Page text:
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Surgical Dermatology

Mohs Micrographic Skin Cancer Surgery

What is Mohs Surgery?

Mohs micrographic surgery is a type of skin cancer surgery that is most effective in removing most types of skin cancers such as basal cell carcinomas, squamous cell carcinomas and melanoma-in-situ. Mohs surgery is a tissue sparing procedure that offers the highest cure rate of skin cancer (up to 99%) and is superior to that of other treatment modalities. It offers maximal preservation of normal tissue and therefore the lowest functional and cosmetic morbidity. It has become the most reliable and cost-effective skin cancer treatment. Dr. Frederick Mohs first developed Mohs Micrographic Surgery in the 1930’s. It was initially named as chemosurgery because of the chemical interaction between zinc chloride and human tissue. The technique has been refined over the years to the point where the skin cancer is now removed and examined under the microscope for any remaining tumor real time. In the 1980’s the American College of Chemosurgery changed its name to the American College of Mohs Surgery (ACMS). Dr. Alexandra Zhang is a ACMS fellowship trained in Mohs Micrographic Surgery and Cutaneous Oncology.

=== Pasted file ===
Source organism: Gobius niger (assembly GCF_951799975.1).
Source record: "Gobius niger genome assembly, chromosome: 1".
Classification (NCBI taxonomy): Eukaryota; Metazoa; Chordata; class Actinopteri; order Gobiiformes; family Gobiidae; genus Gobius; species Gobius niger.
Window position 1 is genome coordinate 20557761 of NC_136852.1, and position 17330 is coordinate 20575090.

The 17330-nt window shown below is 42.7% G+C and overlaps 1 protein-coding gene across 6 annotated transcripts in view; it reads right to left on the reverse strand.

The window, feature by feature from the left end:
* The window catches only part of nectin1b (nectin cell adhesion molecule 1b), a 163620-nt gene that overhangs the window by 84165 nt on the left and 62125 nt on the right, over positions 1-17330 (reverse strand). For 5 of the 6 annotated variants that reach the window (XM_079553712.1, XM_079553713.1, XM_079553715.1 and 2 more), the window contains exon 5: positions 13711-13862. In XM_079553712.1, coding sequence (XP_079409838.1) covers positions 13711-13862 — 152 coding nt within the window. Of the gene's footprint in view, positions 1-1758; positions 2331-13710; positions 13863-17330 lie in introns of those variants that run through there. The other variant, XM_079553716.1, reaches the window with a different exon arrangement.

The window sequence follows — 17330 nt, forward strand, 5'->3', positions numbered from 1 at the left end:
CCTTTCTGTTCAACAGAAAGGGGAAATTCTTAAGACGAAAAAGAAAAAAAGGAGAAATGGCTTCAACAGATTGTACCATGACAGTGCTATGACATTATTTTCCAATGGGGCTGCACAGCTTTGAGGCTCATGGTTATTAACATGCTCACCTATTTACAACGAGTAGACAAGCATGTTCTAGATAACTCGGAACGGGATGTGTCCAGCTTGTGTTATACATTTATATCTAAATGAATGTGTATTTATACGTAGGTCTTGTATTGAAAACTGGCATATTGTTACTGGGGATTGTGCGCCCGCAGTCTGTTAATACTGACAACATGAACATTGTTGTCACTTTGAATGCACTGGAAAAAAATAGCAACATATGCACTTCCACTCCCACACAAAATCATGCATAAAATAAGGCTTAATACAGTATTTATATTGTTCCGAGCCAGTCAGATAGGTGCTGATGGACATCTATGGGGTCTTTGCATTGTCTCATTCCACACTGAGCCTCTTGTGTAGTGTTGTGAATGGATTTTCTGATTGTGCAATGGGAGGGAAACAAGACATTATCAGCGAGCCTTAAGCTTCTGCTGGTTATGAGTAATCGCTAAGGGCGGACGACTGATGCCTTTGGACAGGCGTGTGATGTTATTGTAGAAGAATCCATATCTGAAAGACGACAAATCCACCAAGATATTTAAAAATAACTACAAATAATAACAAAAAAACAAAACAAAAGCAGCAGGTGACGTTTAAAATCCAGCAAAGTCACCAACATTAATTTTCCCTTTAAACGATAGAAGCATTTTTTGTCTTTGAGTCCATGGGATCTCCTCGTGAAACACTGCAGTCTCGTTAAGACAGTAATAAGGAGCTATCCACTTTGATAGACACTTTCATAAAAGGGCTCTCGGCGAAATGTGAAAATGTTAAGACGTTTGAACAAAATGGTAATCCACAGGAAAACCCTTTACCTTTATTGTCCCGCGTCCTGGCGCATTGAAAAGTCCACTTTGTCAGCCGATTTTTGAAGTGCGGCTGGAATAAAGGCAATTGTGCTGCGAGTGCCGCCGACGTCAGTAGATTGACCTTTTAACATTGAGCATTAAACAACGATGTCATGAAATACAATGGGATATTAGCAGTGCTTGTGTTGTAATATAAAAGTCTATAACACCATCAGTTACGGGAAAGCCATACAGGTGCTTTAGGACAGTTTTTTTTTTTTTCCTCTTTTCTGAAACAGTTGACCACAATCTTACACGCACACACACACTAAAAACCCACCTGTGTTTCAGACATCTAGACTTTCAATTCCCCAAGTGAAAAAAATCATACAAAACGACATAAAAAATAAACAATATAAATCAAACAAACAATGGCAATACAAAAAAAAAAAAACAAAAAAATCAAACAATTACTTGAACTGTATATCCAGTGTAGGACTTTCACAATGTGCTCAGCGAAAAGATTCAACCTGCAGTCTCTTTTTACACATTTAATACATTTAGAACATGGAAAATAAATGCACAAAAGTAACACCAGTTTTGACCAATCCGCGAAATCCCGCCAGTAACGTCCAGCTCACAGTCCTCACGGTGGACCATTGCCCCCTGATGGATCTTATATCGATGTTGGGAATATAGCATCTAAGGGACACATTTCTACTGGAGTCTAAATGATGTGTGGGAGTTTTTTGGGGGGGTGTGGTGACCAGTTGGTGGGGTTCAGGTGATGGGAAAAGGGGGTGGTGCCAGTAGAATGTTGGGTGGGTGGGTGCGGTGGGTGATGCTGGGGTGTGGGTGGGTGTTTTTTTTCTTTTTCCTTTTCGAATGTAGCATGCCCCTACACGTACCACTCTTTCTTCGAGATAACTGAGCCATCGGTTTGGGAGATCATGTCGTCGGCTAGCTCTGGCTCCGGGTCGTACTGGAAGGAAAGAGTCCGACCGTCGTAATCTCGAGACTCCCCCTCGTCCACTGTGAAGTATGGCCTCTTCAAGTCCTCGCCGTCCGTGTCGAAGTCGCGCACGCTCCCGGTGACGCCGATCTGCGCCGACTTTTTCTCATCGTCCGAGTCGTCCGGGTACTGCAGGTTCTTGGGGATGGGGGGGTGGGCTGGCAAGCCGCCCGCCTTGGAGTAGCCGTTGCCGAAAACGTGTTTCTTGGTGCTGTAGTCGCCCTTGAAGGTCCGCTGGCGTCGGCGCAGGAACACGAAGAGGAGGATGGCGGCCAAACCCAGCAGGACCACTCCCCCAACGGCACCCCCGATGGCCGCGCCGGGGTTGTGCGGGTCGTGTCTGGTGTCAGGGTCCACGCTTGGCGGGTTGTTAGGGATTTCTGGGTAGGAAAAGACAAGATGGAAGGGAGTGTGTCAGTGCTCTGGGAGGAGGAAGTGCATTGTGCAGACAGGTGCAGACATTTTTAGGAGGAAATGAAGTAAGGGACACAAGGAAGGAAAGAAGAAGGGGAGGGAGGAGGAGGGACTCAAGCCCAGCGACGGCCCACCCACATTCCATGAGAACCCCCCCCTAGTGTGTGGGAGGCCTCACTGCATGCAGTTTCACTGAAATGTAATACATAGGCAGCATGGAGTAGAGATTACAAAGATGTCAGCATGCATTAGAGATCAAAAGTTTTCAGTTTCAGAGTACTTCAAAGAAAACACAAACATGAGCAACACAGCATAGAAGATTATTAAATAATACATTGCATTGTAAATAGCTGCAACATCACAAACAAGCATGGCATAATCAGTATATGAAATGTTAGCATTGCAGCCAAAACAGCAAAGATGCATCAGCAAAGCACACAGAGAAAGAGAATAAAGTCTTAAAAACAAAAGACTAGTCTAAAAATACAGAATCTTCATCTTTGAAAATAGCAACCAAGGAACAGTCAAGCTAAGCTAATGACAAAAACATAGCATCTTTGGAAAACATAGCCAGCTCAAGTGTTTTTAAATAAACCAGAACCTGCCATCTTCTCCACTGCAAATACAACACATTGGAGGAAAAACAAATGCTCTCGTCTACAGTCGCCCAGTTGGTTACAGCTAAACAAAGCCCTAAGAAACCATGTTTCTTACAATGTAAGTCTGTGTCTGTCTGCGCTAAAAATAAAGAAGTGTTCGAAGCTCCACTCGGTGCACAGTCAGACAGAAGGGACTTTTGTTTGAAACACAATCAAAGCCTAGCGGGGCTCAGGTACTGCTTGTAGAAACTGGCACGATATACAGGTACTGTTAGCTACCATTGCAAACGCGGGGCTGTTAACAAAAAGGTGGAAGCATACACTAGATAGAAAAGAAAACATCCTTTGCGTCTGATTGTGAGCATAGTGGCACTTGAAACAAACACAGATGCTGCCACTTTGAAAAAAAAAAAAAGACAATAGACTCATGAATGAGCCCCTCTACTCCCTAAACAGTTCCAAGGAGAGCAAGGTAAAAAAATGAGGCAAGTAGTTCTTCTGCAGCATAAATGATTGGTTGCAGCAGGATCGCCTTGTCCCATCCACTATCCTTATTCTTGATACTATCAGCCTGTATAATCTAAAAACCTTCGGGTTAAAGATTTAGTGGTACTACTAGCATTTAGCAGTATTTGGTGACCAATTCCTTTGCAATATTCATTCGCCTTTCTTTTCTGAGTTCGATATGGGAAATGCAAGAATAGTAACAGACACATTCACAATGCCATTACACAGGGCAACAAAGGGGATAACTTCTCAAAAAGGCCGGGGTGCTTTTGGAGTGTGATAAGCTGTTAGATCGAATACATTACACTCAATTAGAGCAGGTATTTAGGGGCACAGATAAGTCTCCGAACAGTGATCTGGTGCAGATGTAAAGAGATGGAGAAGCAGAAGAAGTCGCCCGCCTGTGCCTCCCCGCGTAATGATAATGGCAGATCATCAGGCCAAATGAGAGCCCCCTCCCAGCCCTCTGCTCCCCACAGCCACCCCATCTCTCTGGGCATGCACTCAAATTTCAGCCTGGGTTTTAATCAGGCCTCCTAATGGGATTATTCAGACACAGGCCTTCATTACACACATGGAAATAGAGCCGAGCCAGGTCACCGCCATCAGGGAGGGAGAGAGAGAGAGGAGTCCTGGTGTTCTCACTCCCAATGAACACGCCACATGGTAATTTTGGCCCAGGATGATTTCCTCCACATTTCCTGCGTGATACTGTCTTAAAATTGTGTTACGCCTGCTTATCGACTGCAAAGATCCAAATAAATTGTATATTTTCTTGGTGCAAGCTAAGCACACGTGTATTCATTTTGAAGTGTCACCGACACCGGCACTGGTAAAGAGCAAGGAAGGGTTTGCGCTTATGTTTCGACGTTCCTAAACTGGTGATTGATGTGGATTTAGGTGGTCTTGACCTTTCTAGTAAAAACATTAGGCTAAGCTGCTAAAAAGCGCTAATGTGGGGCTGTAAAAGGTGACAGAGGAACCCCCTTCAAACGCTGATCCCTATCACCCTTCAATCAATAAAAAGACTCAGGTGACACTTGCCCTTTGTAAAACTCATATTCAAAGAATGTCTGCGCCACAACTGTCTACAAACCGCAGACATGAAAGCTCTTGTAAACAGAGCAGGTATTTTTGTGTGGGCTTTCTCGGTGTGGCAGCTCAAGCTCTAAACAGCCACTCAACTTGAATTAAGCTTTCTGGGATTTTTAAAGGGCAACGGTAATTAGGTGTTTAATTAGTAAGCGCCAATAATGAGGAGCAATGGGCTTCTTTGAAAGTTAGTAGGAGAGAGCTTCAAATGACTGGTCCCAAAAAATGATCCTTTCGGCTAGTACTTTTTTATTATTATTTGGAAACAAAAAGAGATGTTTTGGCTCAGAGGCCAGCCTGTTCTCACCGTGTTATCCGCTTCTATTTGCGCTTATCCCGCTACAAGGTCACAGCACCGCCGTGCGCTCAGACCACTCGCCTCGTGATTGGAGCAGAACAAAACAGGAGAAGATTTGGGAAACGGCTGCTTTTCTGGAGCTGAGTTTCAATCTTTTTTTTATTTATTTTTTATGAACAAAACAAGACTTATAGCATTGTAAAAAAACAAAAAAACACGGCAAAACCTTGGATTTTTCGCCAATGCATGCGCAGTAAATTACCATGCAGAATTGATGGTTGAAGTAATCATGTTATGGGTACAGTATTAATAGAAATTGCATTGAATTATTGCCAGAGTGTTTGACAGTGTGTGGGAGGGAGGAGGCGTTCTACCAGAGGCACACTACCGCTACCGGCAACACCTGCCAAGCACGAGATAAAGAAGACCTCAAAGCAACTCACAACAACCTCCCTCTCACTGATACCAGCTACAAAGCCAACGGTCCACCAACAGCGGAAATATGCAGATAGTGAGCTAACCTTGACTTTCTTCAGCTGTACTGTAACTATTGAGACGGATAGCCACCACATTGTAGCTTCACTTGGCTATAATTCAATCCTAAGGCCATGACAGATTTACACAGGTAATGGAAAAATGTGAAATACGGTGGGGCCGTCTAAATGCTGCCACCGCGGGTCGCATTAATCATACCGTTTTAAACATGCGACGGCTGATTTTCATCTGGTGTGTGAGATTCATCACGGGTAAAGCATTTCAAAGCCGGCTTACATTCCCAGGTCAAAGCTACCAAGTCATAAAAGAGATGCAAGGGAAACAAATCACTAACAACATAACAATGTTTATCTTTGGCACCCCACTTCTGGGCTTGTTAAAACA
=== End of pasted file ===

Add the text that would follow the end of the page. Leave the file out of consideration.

Committed to outstanding care

Dr. Alexandra Zhang is an expert in skin cancer treatment. She achieved the highest degree of Mohs surgery qualification by completing an American College of Mohs Surgery approved fellowship. As a fellowship trained Mohs Surgeon, Dr. Zhang gained a specific level of exposure, including everything from challenging tumor locations to rare tumor pathology and complex wound reconstruction. When it comes to your skin cancer treatment, you deserve the best possible care. You can rest assured that Lucent Dermatology and Skin Surgery Center has the training and experience to achieve the best outcome from your skin cancer treatment.

Please watch the informative patient video at www.mohscollege.org.

What to expect: Day of Surgery

Your Mohs Surgeon will identify the biopsy site of the skin cancer and surgically remove the skin cancer with a conservative 1-2 mm margin, sparing the normal tissue.  After the removed tissue is graphically mapped, it is frozen, stained and cut for microscopic slides, then reviewed under the microscope to detect any residual tumor at the borders.  This process usually takes around 30 to 45 minutes to complete but can take longer with larger skin cancers. If any of the margins are positive for skin cancer, they are mapped and the Mohs surgeon then returns and removes only those areas where a residual skin cancer is involved.  This process is repeated until all of the margins are clear of the skin cancer, achieving a cure rate of 98-99%. Although some skin cancers are removed in only one stage, most require two or more stages to ensure complete removal of the tumor.

After your skin cancer has been cleared, your surgeon will decide on the best method to repair the wound.  Depending upon the location and size of the wound, it may be allowed to heal on its own, closed with sutures or repaired with a surgical flap or graft.  While most surgical wound are repaired on the day of surgery, sometimes it is necessary to arrange for reconstruction by other surgical specialties following your surgery.